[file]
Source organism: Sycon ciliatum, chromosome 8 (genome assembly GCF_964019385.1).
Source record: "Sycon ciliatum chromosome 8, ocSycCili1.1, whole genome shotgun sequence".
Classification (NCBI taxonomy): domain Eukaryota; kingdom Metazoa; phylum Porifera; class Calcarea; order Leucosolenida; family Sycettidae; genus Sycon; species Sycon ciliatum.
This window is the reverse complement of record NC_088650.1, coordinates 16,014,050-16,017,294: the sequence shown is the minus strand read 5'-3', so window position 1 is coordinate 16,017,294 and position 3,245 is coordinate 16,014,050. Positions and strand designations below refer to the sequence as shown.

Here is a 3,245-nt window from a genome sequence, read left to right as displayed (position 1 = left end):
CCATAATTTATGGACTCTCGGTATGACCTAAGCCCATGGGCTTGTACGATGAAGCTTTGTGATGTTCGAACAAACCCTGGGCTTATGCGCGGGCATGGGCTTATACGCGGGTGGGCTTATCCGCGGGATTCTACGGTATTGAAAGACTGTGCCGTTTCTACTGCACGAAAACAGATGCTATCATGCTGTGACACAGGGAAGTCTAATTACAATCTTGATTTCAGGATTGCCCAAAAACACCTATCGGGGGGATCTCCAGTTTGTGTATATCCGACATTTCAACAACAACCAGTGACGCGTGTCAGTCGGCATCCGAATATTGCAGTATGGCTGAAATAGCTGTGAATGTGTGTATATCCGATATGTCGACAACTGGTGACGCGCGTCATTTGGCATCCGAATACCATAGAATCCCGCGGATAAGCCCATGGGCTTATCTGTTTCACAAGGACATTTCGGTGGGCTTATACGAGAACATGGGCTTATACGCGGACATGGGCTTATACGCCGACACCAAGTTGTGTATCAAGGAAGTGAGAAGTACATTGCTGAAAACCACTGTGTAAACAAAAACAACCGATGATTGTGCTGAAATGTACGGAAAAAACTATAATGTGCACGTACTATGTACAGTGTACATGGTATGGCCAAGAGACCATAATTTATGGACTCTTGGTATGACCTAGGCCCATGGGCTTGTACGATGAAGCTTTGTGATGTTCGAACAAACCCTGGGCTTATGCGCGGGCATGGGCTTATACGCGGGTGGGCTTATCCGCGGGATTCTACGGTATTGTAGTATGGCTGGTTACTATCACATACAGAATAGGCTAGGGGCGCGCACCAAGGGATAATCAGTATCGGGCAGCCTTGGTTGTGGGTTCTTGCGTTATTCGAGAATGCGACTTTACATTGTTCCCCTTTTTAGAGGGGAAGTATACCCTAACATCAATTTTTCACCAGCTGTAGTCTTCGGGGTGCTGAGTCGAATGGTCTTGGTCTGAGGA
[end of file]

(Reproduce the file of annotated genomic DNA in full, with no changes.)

Source organism: Sycon ciliatum, chromosome 8 (genome assembly GCF_964019385.1).
Source record: "Sycon ciliatum chromosome 8, ocSycCili1.1, whole genome shotgun sequence".
Classification (NCBI taxonomy): domain Eukaryota; kingdom Metazoa; phylum Porifera; class Calcarea; order Leucosolenida; family Sycettidae; genus Sycon; species Sycon ciliatum.
This window is the reverse complement of record NC_088650.1, coordinates 16,014,050-16,017,294: the sequence shown is the minus strand read 5'-3', so window position 1 is coordinate 16,017,294 and position 3,245 is coordinate 16,014,050. Positions and strand designations below refer to the sequence as shown.

Here is a 3,245-nt window from a genome sequence, read left to right as displayed (position 1 = left end):
CCATAATTTATGGACTCTCGGTATGACCTAAGCCCATGGGCTTGTACGATGAAGCTTTGTGATGTTCGAACAAACCCTGGGCTTATGCGCGGGCATGGGCTTATACGCGGGTGGGCTTATCCGCGGGATTCTACGGTATTGAAAGACTGTGCCGTTTCTACTGCACGAAAACAGATGCTATCATGCTGTGACACAGGGAAGTCTAATTACAATCTTGATTTCAGGATTGCCCAAAAACACCTATCGGGGGGATCTCCAGTTTGTGTATATCCGACATTTCAACAACAACCAGTGACGCGTGTCAGTCGGCATCCGAATATTGCAGTATGGCTGAAATAGCTGTGAATGTGTGTATATCCGATATGTCGACAACTGGTGACGCGCGTCATTTGGCATCCGAATACCATAGAATCCCGCGGATAAGCCCATGGGCTTATCTGTTTCACAAGGACATTTCGGTGGGCTTATACGAGAACATGGGCTTATACGCGGACATGGGCTTATACGCCGACACCAAGTTGTGTATCAAGGAAGTGAGAAGTACATTGCTGAAAACCACTGTGTAAACAAAAACAACCGATGATTGTGCTGAAATGTACGGAAAAAACTATAATGTGCACGTACTATGTACAGTGTACATGGTATGGCCAAGAGACCATAATTTATGGACTCTTGGTATGACCTAGGCCCATGGGCTTGTACGATGAAGCTTTGTGATGTTCGAACAAACCCTGGGCTTATGCGCGGGCATGGGCTTATACGCGGGTGGGCTTATCCGCGGGATTCTACGGTATTGTAGTATGGCTGGTTACTATCACATACAGAATAGGCTAGGGGCGCGCACCAAGGGATAATCAGTATCGGGCAGCCTTGGTTGTGGGTTCTTGCGTTATTCGAGAATGCGACTTTACATTGTTCCCCTTTTTAGAGGGGAAGTATACCCTAACATCAATTTTTCACCAGCTGTAGTCTTCGGGGTGCTGAGTCGAATGGTCTTGGTCTGAGGA